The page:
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July 22, 2003

Reverend cleared of sex assault charges

From: Norristown Times Herald, PA - Jul 22, 2003

By:MARGARET GIBBONS , Times Herald Staff

COURTHOUSE - The Rev. Leon Lowery last November was arrested on one of the worst charges that could be leveled against a man of the cloth - sexually assaulting a parishioner.

Montgomery County Judge Thomas M. Del Ricci, who this week presided in a one-day non-jury trial, ruled the 71-year-old clergyman was not guilty of both charges of indecent assault filed against him by Conshohocken police after they received a complaint from a 53-year-old deaf and mute female parishioner.
"My dad is pleased that he was vindicated but he always knew he would be," said Terrance Lowery, the son of the former pastor of St. Paul's Baptist Church at Third Avenue and Hallowell Street.
"My dad has been the calmest member of the family since this whole ordeal began," said the younger Lowery on Tuesday. "He had total trust in God that this would be the outcome. He knew he was innocent and never had a doubt that the court system would agree."
Still, said the younger Lowery, the situation has taken its toll on his father. In addition to the financial cost of hiring a lawyer, his father's health has been affected, with his diabetic and high blood pressure exacerbated by the stress of the situation, said the younger Lowery. "People were driving by the parsonage, shouting threats as they went by," said the younger Lowery.
"The family feared for the life of my father and my mother. After people heard about the arrest, they convicted him in their own minds and there are a lot of crazy people out there whom we were afraid would take justice in their own hands."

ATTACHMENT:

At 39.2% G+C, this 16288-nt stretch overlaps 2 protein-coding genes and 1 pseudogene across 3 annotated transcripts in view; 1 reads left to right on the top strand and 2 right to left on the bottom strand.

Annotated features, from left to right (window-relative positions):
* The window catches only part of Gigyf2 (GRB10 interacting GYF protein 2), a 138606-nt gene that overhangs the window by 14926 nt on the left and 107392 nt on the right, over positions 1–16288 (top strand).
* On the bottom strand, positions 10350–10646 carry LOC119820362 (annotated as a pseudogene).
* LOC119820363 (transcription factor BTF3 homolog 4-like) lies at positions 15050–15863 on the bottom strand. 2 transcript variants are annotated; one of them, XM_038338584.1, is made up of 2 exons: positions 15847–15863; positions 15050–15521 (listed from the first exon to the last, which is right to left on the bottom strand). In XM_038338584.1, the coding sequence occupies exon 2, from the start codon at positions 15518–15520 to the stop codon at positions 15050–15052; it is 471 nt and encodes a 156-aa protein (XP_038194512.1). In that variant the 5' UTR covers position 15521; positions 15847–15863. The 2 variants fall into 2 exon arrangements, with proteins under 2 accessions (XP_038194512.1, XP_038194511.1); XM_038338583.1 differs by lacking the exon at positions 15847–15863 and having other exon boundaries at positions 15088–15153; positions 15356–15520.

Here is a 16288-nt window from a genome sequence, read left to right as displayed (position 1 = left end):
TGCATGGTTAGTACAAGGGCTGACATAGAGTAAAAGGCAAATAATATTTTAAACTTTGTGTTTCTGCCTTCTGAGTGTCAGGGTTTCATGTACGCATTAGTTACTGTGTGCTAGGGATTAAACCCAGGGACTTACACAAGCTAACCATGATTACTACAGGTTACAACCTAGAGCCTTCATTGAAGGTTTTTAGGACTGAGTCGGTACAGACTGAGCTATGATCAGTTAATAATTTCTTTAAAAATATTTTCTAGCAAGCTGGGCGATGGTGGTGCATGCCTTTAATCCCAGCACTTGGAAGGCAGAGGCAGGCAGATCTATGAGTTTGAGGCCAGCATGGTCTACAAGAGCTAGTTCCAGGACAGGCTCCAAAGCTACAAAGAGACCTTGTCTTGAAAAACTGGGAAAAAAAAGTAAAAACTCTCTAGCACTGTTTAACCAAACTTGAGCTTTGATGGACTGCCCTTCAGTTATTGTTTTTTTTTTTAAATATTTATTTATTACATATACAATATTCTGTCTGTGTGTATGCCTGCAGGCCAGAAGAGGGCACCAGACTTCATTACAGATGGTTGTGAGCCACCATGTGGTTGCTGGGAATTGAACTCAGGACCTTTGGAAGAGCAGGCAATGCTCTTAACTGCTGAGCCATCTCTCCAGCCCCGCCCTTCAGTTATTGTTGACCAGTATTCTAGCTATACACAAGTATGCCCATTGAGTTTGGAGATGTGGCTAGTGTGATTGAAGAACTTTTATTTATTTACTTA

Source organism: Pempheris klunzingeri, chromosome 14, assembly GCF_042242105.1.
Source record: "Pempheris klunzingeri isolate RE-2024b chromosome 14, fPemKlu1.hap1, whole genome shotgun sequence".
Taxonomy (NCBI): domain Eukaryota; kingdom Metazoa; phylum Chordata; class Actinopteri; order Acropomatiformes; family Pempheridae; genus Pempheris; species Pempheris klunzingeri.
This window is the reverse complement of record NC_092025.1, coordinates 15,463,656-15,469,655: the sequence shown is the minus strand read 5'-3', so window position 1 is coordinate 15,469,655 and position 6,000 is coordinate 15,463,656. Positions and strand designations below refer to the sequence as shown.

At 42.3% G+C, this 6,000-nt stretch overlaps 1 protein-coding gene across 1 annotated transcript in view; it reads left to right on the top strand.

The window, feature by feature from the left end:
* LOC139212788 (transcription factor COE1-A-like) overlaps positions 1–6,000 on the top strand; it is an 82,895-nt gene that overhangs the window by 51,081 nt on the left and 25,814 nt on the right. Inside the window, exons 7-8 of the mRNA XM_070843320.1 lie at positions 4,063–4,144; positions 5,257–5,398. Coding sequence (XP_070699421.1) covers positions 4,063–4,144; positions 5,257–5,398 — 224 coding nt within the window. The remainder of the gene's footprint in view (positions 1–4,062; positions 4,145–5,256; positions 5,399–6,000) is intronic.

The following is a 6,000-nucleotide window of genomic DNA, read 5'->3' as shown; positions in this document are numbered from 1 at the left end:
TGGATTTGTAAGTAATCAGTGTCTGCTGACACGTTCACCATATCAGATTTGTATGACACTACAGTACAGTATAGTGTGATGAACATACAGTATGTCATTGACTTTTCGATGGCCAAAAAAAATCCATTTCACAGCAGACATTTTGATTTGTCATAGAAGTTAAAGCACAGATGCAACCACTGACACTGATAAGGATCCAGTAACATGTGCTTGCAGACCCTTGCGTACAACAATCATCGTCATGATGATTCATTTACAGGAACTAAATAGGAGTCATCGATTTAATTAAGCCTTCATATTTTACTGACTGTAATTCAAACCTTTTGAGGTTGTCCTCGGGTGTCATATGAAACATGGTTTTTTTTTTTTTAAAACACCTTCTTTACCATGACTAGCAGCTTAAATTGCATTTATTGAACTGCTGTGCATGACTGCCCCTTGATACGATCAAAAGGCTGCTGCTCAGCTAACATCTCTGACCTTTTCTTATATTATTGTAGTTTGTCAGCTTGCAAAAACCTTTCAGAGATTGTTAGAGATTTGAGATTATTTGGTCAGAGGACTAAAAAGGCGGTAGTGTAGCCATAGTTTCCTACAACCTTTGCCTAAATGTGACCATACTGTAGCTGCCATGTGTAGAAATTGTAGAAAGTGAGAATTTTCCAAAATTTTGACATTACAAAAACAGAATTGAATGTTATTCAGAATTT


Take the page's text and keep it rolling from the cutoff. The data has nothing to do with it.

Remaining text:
With parishioners moving to oust him, the younger Lowery said his father opted instead to retire.
"This is a man who had dedicated his life to help others and who we had to convince to cut back on his activities for fear of what some crazy might do," said the younger Lowery.
The younger Lowery blamed the entire situation of a group of parishioners who wanted his father, an ordained Baptist minister who had been a member of the parish for about six years before being elected pastor, out because he became aware of some alleged "improprieties involving church funds."
"These people are not Christians," said the younger Lowery, adding that the family is investigating the possibility of taking civil action against these parishioners. "They took advantage of this physically challenged parishioner who had an earlier dispute with my father and used her as a pawn in all this, but the judge saw through all this," said the younger Lowery.
Defense attorney Joseph E. Bresnan, who represented Lowery, said he believed there were too many inconsistencies in the woman's testimony to convict his client.
For example, said Bresnan, the woman first said she reported the alleged incident to police two weeks to a month after it happened. She subsequently testified that she reported it to police the night of the incident and, later, a day after the incident. Also, said Bresnan, the woman testified that Lowery's wife was in the hospital at the time of the incident. The defense presented testimony from a physical therapist that the therapist visited Lowery's wife at her home both the day before and the day after the alleged incident.
County Assistant District Attorney W. Todd Stephens, who prosecuted the case, attributed the acquittal to the fact that, "in the end, there was not enough evidence to corroborate the victim's testimony."
However, he said, he had no regrets in taking the case to trial.
"She was a very credible witness who needed to have a voice in court," said Stephens. "Unfortunately, we could not speak loudly enough in her behalf."

©The Times Herald 2003